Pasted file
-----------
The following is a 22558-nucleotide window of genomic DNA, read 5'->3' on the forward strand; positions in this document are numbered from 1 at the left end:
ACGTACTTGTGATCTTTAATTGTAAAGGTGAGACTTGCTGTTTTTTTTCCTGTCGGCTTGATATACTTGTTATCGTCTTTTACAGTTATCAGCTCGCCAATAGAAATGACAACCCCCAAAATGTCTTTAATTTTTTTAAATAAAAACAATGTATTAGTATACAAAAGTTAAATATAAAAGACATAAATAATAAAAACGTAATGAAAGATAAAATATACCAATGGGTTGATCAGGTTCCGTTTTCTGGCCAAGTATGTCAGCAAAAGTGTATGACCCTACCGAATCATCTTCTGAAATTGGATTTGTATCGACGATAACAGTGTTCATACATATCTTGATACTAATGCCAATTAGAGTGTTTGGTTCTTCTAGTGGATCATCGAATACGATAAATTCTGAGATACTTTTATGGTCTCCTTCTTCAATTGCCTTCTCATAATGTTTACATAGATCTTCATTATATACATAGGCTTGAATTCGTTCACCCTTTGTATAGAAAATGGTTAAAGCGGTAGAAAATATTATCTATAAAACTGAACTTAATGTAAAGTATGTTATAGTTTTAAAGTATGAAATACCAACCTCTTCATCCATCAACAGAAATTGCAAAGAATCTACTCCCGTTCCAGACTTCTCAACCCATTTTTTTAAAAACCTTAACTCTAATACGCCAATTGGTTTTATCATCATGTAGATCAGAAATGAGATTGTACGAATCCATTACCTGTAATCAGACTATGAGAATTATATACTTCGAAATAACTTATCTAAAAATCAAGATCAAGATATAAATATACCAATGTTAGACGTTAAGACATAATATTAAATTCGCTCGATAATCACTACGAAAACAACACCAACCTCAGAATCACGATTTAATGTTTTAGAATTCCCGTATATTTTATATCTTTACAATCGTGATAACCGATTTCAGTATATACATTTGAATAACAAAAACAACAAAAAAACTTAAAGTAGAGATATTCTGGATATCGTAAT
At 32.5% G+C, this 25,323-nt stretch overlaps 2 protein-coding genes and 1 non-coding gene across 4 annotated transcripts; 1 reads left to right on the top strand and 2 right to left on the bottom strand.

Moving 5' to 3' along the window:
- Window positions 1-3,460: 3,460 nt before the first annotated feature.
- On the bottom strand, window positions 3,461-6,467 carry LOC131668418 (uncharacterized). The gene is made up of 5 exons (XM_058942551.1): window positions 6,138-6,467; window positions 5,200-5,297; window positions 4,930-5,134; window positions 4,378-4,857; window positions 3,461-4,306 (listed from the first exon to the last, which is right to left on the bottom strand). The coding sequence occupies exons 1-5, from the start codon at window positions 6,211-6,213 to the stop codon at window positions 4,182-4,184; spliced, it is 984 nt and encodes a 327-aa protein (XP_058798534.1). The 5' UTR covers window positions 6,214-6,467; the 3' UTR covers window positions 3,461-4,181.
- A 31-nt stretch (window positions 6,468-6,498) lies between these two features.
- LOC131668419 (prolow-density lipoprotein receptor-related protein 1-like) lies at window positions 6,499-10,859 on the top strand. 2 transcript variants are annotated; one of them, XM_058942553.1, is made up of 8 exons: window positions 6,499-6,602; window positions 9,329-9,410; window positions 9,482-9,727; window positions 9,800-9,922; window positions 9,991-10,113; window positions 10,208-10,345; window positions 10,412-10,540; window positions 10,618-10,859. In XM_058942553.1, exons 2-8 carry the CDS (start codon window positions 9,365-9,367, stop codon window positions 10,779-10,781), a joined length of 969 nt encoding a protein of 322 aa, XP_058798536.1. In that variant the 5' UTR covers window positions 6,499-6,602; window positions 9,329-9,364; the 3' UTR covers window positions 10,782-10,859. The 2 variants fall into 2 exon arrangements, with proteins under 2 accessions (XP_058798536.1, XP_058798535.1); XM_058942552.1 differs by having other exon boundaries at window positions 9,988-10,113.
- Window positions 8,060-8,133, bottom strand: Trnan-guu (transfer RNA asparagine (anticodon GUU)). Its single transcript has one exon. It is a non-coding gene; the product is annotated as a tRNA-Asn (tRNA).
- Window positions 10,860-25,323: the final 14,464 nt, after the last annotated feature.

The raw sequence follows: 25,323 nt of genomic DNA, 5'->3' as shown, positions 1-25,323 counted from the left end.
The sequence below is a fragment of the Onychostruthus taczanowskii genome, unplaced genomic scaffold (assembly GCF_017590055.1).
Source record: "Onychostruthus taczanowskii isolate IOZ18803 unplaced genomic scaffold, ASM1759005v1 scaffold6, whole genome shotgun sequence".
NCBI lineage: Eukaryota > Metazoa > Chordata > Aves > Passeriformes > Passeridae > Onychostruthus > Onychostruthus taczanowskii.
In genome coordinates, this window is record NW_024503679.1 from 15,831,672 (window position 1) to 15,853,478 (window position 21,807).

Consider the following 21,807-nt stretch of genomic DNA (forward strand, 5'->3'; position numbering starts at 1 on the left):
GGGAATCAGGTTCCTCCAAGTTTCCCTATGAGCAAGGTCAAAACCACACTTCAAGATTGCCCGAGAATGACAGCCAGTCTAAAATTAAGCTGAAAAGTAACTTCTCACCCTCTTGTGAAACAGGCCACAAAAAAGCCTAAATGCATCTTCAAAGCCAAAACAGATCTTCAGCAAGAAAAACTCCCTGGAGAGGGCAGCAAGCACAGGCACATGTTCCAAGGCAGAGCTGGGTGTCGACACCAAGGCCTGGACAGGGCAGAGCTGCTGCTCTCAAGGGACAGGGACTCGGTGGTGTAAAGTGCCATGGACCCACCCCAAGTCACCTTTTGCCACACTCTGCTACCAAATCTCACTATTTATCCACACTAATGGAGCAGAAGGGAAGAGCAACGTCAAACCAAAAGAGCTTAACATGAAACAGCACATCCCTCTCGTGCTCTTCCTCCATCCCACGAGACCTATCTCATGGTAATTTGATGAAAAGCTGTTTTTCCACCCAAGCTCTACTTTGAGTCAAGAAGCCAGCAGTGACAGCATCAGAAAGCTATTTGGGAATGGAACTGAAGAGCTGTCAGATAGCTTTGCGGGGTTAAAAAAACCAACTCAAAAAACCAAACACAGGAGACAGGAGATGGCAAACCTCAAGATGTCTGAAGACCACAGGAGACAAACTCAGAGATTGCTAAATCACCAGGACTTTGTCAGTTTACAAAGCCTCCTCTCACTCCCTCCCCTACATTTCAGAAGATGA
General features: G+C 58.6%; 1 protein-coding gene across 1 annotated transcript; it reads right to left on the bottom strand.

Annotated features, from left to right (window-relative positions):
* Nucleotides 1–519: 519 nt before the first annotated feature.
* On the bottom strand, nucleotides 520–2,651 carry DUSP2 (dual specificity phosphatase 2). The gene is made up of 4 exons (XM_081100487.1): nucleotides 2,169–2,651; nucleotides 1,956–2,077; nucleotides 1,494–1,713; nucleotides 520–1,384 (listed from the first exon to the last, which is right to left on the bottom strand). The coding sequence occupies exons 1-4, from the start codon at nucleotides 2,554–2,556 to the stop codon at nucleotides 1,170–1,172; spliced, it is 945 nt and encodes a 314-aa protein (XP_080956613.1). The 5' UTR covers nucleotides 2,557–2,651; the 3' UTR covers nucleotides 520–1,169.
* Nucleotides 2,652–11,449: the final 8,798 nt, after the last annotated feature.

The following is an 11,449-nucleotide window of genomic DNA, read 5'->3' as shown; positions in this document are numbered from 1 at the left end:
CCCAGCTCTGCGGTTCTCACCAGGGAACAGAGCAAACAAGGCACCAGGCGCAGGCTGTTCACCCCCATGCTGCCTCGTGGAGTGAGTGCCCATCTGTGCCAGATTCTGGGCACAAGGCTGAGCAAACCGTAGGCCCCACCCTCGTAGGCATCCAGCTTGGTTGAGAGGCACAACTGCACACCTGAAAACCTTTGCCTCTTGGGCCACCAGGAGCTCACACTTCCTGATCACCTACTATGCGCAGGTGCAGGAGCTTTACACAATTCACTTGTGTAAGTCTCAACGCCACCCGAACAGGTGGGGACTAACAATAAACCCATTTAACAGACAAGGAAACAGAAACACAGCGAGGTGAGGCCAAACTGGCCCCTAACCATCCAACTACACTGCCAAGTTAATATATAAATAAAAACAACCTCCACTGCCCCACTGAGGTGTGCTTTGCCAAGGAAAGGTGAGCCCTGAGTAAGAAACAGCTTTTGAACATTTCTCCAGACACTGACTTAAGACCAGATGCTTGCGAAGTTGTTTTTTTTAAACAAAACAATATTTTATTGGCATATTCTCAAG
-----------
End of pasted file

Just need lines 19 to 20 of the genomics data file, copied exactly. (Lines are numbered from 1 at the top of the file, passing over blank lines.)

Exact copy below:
Annotated features, from left to right (window-relative positions):
* Nucleotides 1–519: 519 nt before the first annotated feature.